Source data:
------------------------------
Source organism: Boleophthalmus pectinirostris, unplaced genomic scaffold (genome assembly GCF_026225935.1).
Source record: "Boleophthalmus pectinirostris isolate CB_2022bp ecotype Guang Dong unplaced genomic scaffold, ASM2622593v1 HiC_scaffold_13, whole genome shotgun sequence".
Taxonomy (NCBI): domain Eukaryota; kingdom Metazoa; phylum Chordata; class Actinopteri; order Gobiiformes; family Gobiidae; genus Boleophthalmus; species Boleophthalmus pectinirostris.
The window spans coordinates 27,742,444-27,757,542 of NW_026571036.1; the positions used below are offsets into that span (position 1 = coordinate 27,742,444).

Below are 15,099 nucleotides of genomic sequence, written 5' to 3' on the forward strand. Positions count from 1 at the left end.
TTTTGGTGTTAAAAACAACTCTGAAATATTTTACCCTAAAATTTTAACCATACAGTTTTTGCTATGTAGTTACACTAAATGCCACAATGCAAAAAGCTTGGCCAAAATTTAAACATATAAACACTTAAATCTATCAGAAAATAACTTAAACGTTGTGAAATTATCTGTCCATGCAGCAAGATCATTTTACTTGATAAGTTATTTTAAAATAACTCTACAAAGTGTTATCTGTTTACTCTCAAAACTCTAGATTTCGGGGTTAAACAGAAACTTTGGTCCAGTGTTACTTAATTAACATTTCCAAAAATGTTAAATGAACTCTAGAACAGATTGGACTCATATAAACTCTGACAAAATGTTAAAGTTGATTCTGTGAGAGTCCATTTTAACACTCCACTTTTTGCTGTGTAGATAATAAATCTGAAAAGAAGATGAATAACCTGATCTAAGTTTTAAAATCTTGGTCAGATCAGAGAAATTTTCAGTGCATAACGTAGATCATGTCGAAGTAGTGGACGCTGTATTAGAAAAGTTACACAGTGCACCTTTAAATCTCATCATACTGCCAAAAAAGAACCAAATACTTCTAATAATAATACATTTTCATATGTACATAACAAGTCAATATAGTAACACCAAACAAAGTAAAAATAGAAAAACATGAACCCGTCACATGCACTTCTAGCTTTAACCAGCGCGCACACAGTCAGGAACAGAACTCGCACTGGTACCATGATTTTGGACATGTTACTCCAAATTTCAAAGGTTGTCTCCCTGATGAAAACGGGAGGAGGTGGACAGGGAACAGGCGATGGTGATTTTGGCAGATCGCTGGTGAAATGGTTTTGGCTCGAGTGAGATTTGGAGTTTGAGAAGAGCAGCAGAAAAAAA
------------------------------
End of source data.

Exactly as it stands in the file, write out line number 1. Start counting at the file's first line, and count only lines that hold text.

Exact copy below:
Source organism: Boleophthalmus pectinirostris, unplaced genomic scaffold (genome assembly GCF_026225935.1).